The appellate court found no error in the portion of the order requiring the husband to provide the wife with half of his Social Security earnings, so long as the wife’s potential Social Security earnings were also taken into consideration. The trial court should reconsider the issue during the recalculation of the spousal maintenance award.
Ruling on the Failure to Include the Life Insurance Issue in the Pretrial Statement
The trial court was reversed on the matter of life insurance due to the fact the failure to include the life insurance issue in the pretrial statement. It was simply included in the post-trial proposed decree provided by the wife and, as such, the trial court was reversed on the issue of life insurance policy ordered maintained for benefit of the wife.
In regards to property settlement, the appellate court supports the trial court’s decision. In regards to attorney’s fees, in consideration of the decision regarding spousal maintenance above the trial court should reconsider their decision on this matter.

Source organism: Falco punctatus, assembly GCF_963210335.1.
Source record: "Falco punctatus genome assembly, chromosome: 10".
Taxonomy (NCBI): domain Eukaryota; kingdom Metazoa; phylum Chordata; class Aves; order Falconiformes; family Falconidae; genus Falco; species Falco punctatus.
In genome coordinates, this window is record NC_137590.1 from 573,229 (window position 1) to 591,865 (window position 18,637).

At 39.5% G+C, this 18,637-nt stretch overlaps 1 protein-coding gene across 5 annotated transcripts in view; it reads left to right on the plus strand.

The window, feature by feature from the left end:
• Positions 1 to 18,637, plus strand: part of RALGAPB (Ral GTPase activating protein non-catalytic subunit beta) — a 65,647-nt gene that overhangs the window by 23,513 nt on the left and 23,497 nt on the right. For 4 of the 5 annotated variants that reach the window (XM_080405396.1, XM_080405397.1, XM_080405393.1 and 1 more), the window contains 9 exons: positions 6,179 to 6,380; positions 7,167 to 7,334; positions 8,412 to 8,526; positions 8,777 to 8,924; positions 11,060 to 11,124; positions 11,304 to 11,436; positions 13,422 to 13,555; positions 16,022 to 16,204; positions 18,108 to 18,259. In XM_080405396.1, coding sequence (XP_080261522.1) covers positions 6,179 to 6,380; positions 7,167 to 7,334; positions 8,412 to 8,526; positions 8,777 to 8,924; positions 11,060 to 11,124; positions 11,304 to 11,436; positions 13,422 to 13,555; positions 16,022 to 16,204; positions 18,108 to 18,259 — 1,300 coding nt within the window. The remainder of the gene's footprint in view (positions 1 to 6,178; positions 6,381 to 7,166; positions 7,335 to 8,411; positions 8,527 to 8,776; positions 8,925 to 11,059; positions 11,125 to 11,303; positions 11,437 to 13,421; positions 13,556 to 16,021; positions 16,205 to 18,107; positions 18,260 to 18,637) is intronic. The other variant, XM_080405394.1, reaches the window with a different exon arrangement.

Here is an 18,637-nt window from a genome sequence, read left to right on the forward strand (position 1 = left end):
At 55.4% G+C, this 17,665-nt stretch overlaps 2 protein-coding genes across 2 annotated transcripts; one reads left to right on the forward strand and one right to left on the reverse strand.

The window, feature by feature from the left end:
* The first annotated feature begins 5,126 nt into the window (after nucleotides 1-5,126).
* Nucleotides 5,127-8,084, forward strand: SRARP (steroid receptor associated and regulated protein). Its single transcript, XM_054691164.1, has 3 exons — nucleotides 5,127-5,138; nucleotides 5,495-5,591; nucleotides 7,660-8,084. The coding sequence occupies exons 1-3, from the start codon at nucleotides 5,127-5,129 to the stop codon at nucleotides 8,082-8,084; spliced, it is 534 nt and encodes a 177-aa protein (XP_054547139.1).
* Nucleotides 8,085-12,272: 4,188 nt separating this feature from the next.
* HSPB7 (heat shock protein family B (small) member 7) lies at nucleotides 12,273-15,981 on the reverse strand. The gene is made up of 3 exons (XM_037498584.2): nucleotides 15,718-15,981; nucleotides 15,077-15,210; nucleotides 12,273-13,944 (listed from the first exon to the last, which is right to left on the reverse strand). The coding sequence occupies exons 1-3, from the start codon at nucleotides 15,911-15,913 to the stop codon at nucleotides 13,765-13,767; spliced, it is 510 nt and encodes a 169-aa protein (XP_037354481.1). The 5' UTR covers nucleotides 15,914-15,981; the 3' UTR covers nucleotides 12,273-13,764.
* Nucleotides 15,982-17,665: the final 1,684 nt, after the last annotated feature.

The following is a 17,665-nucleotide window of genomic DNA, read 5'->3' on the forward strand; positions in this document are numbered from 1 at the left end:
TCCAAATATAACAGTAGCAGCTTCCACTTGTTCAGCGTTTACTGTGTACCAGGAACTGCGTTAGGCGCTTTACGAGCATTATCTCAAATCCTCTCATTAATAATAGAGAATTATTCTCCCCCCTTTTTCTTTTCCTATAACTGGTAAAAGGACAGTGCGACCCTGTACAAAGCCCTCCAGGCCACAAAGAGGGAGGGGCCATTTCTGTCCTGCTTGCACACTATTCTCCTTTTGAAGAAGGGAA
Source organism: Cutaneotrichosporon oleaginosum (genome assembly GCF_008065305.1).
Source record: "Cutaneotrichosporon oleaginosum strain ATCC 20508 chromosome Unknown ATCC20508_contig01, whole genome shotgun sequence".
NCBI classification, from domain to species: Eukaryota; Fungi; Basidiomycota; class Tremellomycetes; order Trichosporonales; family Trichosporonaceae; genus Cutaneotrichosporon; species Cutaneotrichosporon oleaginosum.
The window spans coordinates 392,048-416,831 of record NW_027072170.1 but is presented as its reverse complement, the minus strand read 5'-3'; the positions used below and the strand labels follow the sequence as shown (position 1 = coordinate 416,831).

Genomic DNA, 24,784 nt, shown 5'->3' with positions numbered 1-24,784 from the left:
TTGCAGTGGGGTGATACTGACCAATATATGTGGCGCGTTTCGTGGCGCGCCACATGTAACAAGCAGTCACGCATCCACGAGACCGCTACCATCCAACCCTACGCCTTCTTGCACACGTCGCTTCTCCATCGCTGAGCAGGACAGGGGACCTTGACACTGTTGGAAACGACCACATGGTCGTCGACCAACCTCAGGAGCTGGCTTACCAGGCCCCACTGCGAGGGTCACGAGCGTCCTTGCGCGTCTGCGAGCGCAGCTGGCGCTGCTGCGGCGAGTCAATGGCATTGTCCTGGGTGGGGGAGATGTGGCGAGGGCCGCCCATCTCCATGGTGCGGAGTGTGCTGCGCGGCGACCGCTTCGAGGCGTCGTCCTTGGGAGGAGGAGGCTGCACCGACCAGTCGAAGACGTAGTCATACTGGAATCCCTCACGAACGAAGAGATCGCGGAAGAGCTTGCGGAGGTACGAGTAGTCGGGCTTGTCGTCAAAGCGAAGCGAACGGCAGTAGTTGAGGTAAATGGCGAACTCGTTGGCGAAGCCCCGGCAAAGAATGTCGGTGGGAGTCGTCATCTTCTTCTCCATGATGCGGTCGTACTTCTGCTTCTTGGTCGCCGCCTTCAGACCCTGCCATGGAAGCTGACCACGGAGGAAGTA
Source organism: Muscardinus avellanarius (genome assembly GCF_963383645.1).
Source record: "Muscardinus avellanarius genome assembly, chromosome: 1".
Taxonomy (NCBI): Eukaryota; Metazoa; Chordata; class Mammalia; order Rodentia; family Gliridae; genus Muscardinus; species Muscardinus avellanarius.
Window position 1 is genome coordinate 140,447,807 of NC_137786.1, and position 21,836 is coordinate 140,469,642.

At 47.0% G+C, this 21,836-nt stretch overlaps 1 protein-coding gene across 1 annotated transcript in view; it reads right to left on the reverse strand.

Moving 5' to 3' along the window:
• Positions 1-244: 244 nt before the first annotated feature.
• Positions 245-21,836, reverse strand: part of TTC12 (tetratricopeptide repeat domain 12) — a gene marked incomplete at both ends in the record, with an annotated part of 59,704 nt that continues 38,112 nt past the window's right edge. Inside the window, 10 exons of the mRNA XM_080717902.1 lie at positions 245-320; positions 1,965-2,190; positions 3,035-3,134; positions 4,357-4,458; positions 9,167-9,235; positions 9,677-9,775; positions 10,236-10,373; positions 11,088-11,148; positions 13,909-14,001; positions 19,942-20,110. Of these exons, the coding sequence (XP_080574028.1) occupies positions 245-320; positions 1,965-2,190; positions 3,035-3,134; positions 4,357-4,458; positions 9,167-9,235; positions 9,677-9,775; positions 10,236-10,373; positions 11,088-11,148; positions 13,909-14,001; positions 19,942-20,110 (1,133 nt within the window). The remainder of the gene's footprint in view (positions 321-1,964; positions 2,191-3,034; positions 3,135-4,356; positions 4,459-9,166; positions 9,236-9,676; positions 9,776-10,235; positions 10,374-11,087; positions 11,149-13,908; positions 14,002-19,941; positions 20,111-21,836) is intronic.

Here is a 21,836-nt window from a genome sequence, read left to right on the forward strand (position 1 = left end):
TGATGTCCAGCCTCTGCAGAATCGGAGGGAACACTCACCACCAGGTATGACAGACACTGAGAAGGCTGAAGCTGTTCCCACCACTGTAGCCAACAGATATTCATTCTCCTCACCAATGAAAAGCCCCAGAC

Per the discussion above, the Court of Appeals of Arizona reversed and remanded on issues of spousal maintenance, Social Security, attorney’s fees and life insurance. They affirmed the distribution and division of community assets and debts.
Defense to Waiver of a Claim in a Pretrial Statement
The Arizona Court of Appeals in an unpublished decision (Richardson vs. Richardson) issued a ruling addressing whether a spouse waived a community lien claim by failing to include the claim in a pretrial statement.
The court ruled a party failing to raise a community property lien claim before trial typically waives that issue, relying on the prior decision in Nold vs. Nold.
However, the court in the Richardson case indicated the doctrine of waiver is discretionary, not mandatory.
The Richardson court noted the Superior Court is required to equitably divide community property.
As a result, waiver of a community property issue is not automatic even when a party fails to include the issue in a Pretrial Statement, so long as evidence is presented on the issue at trial. The implication is that waiver of a community lien claim may result in an inequitable division of community property.